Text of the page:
The ASA/CAP have released a post called: Five New Year Resolutions for January Sales. I have enclosed the text of the link below, but please have a look at the ASA/CAP site as there are lots of things of interest to anyone with an interest in Ethical Marketing.
After a festive season of gift-buying and over-indulging, consumers are usually exhausted – as are their wallets. But it’s never long before January sales bargains get them back into the swing of spending. To keep these promotions legal, decent, honest and truthful, the CAP Code includes a series of rules dedicated to Promotional Marketing (Section 8), as well as more general Misleading Advertising rules (Section 3).
Whether you’re planning to communicate reductions by offering ‘[up to] X% off’ or state was/now prices, make sure the benefits can actually be achieved. If they can’t, are exaggerated, or have conditions that are not made clear, consumers are likely to be disappointed – and more importantly, misled.
Start the way you mean to go on with your promotional marketing this year by making these five New Year resolutions;
1. I will properly qualify my sale claims and state all significant conditions
Avoid making general “SALE” statements without making clear exactly what is included. If you indicate that a sale is on “selected lines only”, make sure a reasonable number of categories are included and if your sale is on – for example – selected electrical items only, make clear that the sale is limited to that category.
Similarly, you must include all significant terms and conditions (T&C’s) upfront in your promotional marketing. T&C’s are considered significant if they are likely to affect a consumers understanding of the promotion and their decision on whether or not to participate, and rule 8.17 lists conditions that are likely to be considered significant. All other T&C’s should be clearly signposted and easily accessible by consumers.
2. I will make an estimate of the likely demand and communicate availability
You need to make a reasonable estimate of the likely response to a promotion and be able to demonstrate that you have done so. You’ll also need to show that you were capable of meeting that response or that consumers were given appropriate information regarding availability (in the ads) to decide whether participate. Stating “subject to availability” is rarely sufficient on its own.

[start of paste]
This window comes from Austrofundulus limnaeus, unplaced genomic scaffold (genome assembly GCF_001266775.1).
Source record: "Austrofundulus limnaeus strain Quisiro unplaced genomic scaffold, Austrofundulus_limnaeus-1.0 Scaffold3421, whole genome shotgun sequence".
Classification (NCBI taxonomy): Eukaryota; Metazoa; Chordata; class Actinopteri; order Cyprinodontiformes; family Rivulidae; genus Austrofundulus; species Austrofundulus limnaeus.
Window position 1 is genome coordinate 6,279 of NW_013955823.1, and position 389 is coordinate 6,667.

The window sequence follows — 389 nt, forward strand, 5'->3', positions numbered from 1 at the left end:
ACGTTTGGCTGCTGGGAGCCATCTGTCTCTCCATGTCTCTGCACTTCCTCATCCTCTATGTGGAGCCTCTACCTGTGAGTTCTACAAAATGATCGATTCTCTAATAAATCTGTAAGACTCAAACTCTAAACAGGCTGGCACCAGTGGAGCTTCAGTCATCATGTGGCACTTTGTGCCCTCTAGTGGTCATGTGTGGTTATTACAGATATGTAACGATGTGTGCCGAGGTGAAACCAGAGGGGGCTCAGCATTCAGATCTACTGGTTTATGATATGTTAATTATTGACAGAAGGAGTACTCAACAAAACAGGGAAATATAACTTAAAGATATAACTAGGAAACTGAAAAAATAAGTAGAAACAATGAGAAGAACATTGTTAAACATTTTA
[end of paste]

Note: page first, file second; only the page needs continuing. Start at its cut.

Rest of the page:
3. I will state prices fully and accurately
Price statements should not mislead by omission or exaggeration. If non-optional charges apply in addition to the cost of the item, be sure to make that clear in the body copy. If non-optional charges apply per item, they should ideally be included in the quoted price. If a one-off delivery or transaction fee is charged per order, and there are no other means for your customers to avoid these costs, make them clear on the product page.
4. I will hold relevant evidence to support savings claims
If you want to make savings claims, you’ll need to make the basis of the comparison clear and hold evidence to show that the savings are genuine. By way of some examples;
- Any reference prices, such as ‘was’ prices, should be the established usual selling price and recency, pricing history, sales data, sales and distribution channels will all affect whether a higher price is sufficiently ‘established’.
- Take care when using ‘RRP’s’ to ensure that the price accurately reflects what consumers will generally pay for the product across the market and that you have evidence to prove this.
- When using “from” or “up to” to advertise a saving, you need to ensure that a significant proportion of sale items are available at the lowest price or discounted by the maximum amount, and that these claims represent the true overall picture of the price promotion.
See our guidance here for further advice on promotional savings claims.
5. I will not change a closing date (outside of very specific circumstances where it’s ok)
If the end of your sale isn’t just subject to the availability of relevant items, then you might need to state a closing date to avoid misleading consumers. Closing dates are significant conditions so they must be stated in your marketing and must not be changed unless unavoidable circumstances beyond the control of the promoter make it necessary and not to change the date would be unfair to those who sought to participate within the original terms, (or those who sought to participate within the original terms will not be disadvantaged by the change).
For more on closing dates, see here.
As ever, if you need help and guidance on your non-broadcast promotions, contact the CAP Copy Advice team via the website.